Before beginning my manuscript The Caged Graves last summer, I researched the history of Pennsylvania’s mountainous Columbia County in the 1860’s. But my plotline incorporated a lost Revolutionary War treasure, so I also researched events of the 1770’s, when this county was under threat from British forces and their Indian allies. These events were only peripherally related to my manuscript, but I discovered many tantalizing little tidbits I wished I could use.
Take Moses VanCampen. He was nineteen years old in 1776 when he wanted to sign up with a Columbia County regiment joining Washington’s army near Boston. But some older men talked Moses into staying at home as part of the local militia. Young Moses was a crack shot, as well as a level-headed young man – somebody they could count on to defend the Columbia County civilians. He agreed to stay and take on the job.
Moses was ordered to build a fort near Fishing Creek to provide shelter for the locals in case of an attack. Moses chose the home of Isaiah Wheeler as the location for his fort and directed the construction of a stockade fence around it, large enough to accommodate all the inhabitants of the area. His choice of property was influenced by personal reasons: he was courting Wheeler’s daughter, Ann, at the time.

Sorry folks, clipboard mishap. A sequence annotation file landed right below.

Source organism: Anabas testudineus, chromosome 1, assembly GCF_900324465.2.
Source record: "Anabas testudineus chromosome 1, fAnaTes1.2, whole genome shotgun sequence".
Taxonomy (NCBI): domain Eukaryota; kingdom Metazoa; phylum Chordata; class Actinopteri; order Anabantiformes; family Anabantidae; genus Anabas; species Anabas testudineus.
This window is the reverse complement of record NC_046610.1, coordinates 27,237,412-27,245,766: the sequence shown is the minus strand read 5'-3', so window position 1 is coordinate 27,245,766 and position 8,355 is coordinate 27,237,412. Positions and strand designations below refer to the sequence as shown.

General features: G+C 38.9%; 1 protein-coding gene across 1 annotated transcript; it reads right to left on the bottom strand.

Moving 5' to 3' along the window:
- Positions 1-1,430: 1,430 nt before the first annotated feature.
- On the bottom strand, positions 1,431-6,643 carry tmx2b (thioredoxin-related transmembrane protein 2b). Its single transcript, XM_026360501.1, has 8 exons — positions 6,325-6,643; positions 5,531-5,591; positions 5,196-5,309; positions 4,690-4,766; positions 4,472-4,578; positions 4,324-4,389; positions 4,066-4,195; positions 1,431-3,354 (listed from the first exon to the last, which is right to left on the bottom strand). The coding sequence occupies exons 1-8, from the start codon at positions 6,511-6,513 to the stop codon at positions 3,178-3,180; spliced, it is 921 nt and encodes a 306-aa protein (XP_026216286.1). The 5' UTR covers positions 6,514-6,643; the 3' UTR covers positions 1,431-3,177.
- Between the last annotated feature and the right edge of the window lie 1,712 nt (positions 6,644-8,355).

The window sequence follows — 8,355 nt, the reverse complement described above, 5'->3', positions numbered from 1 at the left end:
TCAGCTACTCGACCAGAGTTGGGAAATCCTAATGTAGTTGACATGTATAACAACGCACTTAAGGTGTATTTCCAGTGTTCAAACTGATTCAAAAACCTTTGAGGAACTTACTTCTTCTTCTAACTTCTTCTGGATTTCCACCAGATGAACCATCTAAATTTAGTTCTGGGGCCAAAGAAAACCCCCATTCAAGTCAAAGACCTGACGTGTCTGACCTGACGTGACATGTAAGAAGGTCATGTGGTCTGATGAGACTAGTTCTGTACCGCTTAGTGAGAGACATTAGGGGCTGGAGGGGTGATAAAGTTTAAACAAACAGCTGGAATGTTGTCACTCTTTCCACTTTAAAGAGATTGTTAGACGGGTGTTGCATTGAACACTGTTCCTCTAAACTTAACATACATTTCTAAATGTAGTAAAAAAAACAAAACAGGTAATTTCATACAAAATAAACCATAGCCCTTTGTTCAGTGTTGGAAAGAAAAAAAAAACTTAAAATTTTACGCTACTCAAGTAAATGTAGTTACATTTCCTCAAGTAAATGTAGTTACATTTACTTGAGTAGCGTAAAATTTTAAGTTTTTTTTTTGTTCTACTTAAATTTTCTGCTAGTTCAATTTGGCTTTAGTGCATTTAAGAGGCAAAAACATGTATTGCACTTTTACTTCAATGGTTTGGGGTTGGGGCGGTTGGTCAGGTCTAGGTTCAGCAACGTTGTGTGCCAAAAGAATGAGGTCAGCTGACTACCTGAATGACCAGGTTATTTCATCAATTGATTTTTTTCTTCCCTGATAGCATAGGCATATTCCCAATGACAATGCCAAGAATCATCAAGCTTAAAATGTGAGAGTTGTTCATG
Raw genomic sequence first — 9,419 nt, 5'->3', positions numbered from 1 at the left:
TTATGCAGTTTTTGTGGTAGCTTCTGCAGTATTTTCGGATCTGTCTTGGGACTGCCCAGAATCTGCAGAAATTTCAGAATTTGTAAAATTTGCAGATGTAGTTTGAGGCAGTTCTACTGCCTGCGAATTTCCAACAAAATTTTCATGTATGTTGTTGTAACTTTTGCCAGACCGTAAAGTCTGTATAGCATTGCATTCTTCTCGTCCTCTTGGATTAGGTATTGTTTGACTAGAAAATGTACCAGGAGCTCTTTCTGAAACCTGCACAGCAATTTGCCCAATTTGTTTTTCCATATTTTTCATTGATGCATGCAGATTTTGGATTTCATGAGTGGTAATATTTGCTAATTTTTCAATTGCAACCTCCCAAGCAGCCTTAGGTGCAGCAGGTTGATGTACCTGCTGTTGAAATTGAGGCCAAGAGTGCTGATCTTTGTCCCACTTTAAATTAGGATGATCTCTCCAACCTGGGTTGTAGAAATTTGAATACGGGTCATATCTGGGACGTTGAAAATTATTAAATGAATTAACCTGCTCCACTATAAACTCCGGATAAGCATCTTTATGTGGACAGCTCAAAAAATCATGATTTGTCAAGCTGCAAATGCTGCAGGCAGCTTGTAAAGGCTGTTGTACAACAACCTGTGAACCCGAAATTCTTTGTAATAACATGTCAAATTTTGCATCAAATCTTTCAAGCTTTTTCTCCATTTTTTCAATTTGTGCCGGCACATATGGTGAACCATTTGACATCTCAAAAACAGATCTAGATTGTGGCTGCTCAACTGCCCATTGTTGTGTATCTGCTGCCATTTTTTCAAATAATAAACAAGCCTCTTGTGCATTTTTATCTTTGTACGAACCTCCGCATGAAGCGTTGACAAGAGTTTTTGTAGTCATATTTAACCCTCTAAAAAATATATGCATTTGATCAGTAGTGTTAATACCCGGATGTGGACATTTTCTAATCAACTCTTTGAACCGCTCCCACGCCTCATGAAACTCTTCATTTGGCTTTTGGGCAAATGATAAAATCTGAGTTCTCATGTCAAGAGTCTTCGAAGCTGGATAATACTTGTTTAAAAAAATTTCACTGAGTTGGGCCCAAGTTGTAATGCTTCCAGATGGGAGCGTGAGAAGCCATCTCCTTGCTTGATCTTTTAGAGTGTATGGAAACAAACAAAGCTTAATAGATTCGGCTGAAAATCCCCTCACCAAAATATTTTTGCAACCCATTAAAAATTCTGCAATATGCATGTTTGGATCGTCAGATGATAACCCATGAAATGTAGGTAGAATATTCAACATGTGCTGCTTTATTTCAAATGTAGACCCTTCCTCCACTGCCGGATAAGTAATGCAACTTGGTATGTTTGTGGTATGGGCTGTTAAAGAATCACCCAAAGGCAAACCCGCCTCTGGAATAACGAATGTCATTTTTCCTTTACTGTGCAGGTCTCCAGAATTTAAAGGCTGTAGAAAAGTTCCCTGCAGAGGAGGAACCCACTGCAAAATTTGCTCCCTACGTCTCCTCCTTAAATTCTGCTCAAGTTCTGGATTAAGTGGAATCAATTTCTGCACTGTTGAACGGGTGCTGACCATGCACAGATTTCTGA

So, Moses built a fort around the home of his sweetheart, and even before completion, it was put to the test. Indian raiders attacked and burned neighboring homes, but the settlers themselves fled to the safety of the half-completed Fort Wheeler, which withstood the attack. For the next year, Moses VanCampen made Fort Wheeler his headquarters as he ably defended the region with his company of sharp-shooters. In fact, Fort Wheeler was one of only two local forts to survive the war.
However, Ann Wheeler married VanCampen’s best friend, Joseph Salmon.
There’s a story here. A very human story amidst all the history. I kept imagining Moses living at that fort, perhaps even quartering in the Wheeler house, fighting off the Indians and the British while simultaneously losing his girl to the arms of his best friend. Moses and Ann and Joseph had no place in my story, The Caged Graves – they lived 100 years earlier and on the other side of the county – but I couldn’t stop thinking about them.
Why didn’t the hero win the girl? Was Joseph more handsome — more charming? Was Ann fickle? Or did Moses have some flaw that drove her away?
Maybe I’ll write about them some other time – or maybe they’ll be just a tantalizing tidbit of history that will always leave me wondering.